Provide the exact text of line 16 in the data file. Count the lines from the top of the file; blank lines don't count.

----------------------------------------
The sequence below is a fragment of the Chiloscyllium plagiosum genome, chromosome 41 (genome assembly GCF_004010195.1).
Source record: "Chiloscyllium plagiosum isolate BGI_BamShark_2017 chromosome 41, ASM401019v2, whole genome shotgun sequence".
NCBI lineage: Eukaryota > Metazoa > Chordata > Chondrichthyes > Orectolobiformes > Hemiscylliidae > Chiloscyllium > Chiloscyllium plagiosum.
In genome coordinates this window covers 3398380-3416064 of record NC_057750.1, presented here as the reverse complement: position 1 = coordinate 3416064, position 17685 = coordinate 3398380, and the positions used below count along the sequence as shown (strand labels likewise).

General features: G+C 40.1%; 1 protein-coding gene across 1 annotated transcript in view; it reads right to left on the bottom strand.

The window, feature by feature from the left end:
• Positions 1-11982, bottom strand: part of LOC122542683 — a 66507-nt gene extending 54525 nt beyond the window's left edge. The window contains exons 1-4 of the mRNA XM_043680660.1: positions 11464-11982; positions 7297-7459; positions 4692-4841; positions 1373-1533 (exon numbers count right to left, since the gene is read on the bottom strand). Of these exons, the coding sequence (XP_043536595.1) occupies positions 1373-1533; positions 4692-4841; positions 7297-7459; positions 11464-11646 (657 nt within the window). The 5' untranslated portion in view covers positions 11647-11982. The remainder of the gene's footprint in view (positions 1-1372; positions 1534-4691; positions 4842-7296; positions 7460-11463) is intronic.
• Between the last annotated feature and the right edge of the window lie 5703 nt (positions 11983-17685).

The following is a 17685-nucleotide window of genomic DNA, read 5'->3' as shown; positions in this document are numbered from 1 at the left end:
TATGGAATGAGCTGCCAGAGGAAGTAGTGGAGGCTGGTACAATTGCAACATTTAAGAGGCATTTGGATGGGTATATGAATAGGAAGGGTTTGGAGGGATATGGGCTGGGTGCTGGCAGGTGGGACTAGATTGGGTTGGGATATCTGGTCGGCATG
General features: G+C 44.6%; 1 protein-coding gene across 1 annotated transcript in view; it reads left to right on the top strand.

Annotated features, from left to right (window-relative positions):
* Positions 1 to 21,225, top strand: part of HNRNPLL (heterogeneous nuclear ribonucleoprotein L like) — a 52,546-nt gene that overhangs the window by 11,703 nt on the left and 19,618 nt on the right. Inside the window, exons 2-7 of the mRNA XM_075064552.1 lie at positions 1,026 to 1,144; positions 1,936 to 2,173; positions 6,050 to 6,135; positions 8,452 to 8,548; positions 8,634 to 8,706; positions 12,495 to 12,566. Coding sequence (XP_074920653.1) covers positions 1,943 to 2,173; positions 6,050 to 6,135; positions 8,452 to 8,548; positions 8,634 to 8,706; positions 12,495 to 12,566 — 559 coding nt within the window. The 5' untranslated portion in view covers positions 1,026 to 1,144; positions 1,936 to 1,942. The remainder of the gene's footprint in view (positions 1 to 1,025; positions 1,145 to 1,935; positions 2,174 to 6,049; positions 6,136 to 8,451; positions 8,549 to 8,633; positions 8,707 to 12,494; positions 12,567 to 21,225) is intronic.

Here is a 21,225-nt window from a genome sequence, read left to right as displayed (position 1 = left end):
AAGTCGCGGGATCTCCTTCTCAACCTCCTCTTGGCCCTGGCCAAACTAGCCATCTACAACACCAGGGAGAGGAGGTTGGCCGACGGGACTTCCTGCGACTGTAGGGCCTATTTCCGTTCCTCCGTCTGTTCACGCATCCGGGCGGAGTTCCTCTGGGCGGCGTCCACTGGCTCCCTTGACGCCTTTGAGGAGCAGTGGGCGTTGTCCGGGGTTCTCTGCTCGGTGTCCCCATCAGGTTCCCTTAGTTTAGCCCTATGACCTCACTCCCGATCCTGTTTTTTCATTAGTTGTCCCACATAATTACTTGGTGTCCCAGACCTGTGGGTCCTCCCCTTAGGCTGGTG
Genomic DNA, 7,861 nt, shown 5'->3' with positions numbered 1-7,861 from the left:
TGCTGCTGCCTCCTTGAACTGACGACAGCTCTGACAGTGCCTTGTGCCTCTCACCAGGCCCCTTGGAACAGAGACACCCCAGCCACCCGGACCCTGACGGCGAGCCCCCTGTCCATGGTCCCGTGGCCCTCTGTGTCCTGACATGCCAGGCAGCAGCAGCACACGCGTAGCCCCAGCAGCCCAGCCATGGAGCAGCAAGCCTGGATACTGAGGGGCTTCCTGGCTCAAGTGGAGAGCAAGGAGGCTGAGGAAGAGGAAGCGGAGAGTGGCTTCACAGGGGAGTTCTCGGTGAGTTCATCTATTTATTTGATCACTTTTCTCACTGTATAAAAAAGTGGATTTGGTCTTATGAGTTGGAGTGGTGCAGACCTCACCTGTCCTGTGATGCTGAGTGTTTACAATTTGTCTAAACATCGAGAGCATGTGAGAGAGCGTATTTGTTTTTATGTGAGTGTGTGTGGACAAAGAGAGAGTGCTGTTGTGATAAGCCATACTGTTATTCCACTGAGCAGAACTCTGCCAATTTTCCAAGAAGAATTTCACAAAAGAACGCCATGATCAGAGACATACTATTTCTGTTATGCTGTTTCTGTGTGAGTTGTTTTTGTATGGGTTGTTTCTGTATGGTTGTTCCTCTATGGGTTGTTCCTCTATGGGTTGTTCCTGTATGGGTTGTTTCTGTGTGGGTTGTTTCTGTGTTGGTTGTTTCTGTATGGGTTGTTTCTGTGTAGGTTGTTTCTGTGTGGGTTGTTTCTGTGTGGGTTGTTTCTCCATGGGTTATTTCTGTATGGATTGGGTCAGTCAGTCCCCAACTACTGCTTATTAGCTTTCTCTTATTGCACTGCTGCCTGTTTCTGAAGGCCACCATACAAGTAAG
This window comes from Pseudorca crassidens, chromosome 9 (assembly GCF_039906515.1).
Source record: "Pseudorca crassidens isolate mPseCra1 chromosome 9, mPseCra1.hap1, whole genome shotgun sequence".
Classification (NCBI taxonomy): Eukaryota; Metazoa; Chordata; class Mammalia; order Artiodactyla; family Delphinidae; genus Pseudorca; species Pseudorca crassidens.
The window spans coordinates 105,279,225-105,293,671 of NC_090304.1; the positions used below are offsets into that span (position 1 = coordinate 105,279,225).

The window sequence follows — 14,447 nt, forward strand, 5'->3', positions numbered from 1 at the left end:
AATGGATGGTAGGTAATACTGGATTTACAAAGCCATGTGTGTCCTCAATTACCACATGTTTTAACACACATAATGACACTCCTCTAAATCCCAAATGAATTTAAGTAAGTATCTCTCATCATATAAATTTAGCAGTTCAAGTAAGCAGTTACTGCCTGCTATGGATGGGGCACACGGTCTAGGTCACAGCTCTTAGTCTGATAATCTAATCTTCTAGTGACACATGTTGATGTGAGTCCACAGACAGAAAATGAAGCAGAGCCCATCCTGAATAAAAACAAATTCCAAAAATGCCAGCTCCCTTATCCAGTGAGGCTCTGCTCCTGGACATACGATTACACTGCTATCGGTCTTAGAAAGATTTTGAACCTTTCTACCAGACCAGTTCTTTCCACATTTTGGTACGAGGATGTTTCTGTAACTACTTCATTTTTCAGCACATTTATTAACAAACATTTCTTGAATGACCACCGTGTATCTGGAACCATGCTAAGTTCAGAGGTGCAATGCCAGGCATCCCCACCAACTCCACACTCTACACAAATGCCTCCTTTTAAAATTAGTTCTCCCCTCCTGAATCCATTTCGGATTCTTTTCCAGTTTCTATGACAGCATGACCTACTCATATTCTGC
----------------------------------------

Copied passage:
Genomic DNA, 7,861 nt, shown 5'->3' with positions numbered 1-7,861 from the left: